"After all the special sessions of the last biennium, I elected to reduce staff working hours and compensation 10 percent across the board rather than lay people off. We worked four nine-hour days, and were closed on Fridays to meet our mandated budget reductions. We operated in this manner for the last 14 months of the last biennium. The entire Judicial Department operated in this manner for the last four months of the last biennium.

"I believed then and I still believe that holding open vacancies and reducing staff hours and compensation is preferable to laying off trained staff that will probably never come back to work for the department. When staff were laid off in the last biennium, many of those positions were eliminated by the legislature to meet budget reduction targets. Whether positions are eliminated because they are vacant or less as a result of layoffs, the net effect is the same — less staff — but losing a vacant position does not cost me a trained employee or (cost) that employee their job.

"Community reaction to the four-day work week and employee furlough was just about what I expected. There was some concern about reduced access to the judicial system. Some businesses suffered when small claims were put on hold, and public safety was compromised with regard to non-person misdemeanors. But members of the public who discussed the situations with me or any of the staff were pretty understanding that our budget had been severely cut, and that my only options to address those cuts were to hold open vacancies and furlough staff or lay people off. In either case, lower priority cases suffered at the expense of those deemed to be higher priority.

"Staff reaction also was about what I expected. No one liked taking a 10 percent reduction in compensation, but everyone liked having a three-day weekend, and no one saw their friend and co-worker lose their job. Also, with Fridays off, the staff saved the expense of commuting, child care, lunches, etc., and many (people) used Fridays as a day for medical and other types of appointments rather than use leave during working hours.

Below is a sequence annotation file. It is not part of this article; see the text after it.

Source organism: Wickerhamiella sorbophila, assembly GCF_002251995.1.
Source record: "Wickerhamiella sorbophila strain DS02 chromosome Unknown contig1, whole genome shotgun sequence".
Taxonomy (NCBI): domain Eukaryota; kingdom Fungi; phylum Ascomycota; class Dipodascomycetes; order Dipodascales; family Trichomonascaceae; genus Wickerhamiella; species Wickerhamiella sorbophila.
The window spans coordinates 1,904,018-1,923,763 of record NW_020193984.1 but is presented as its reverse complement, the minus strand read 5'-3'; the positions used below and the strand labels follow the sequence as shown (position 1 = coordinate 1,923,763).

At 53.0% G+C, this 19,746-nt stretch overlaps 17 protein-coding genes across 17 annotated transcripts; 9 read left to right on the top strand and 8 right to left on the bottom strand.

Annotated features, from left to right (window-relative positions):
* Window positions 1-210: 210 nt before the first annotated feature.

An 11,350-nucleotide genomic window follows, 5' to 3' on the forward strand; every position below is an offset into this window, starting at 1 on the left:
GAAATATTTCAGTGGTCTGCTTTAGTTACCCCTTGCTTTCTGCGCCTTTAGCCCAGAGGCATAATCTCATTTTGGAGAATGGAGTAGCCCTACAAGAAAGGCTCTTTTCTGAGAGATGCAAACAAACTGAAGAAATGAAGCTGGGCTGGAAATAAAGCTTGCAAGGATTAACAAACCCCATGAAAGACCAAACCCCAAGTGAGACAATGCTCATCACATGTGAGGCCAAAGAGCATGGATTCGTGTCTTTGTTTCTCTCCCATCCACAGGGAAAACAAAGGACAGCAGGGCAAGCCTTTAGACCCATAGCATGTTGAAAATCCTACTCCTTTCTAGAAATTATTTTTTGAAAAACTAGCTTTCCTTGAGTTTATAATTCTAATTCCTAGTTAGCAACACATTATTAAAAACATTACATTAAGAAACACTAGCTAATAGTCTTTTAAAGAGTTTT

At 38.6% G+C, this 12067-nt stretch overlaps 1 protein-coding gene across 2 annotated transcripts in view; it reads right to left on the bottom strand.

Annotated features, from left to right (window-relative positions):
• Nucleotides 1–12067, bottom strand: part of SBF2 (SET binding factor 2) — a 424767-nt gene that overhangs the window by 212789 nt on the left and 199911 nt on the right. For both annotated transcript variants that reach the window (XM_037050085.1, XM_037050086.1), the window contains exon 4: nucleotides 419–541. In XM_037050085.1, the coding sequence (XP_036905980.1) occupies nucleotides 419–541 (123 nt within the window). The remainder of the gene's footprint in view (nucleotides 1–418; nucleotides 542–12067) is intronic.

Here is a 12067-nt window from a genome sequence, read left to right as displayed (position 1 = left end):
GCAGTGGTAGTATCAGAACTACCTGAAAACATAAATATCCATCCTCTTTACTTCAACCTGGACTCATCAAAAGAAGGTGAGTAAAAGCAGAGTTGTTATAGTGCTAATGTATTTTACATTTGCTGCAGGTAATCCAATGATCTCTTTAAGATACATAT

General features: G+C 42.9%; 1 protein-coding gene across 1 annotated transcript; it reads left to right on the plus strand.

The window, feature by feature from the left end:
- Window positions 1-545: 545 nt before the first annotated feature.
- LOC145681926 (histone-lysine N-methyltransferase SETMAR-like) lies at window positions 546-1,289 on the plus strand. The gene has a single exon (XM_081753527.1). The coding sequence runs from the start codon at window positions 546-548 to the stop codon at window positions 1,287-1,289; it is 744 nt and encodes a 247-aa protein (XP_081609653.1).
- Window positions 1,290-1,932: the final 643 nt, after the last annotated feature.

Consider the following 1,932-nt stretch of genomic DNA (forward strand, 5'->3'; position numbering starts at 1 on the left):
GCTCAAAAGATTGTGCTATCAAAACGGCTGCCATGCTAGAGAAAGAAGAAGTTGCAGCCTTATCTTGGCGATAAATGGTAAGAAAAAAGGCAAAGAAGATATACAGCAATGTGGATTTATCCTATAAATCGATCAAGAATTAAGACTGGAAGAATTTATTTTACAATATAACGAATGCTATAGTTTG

"The budget reduction approach I implemented during the last 14 months of the last biennium produced about the impact on daily operations that I expected. Work on lower priority case types either ceased or slowed considerably, and a large backlog developed in these types of cases. We have managed to reduce, but not eliminate, the backlog in most of these, but not in the prison post-conviction relief, where a large and growing backlog remains.

"At the beginning of the last biennium, we were funded for a 0.5 FTE pro tem judge and staff person dedicated almost entirely to hearing and resolving prison post-conviction relief cases. When that system was in place, we were able to somewhat reduce the backlog with these cases, but when that funding and those positions were lost due to budget cuts, the backlog with these cases grew rapidly. With two state prisons with 1,800 inmates each in this sized judicial district, this case backlog will continue to grow unless a solution is found.

"I am currently working with the Office of the State Court Administrator to implement a plan to have these prison cases heard by Plan B judges utilizing video conferencing. These are our lowest priority cases, and if a solution is not devised to get them resolved, the backlog will continue to grow indefinitely.

"If I have to make the level of budget cuts this biennium that I did in the last one, I prefer to approach it like I did the last time around. But the Budget Reduction Advisory Committee recommendation at present would not give me that option."

Case Type Priorities for Reduced Court Operating Environments

1. Person-to-person felonies (adult & juvenile cases)

2. Juvenile permanency matters (termination of parental rights; dependency)

3. Person-to-person misdemeanors (includes DUII) (adult & juvenile cases)

4. FAPA/EDPAPA (family abuse & elder abuse protective orders; juvenile restraining orders; stalking orders)

5. Child-connected domestic relations and adoptions

6. Civil commitment

7. Non-person felonies (adult & juvenile cases)

8. FEDs (landlord/tenant cases)

9. Guardianships/Conservatorships

10. Non-person misdemeanors (adult & juvenile cases)

11. Violations (both traffic and non-traffic)

12. Civil (all levels)

13. Probate (contested cases are priority within this class)

14. Property-only domestic relations

15. Small Claims

16. Post conviction relief

Habeas Corpus/Mandamus actions (Constitutionally required writs – Consequently unranked and separate from public safety/child safety priorities above).

Source: Oregon Judicial Department

Cliff Collins is a Portland-area freelance writer and a frequent contributor to the Bulletin.

© 2003 Cliff Collins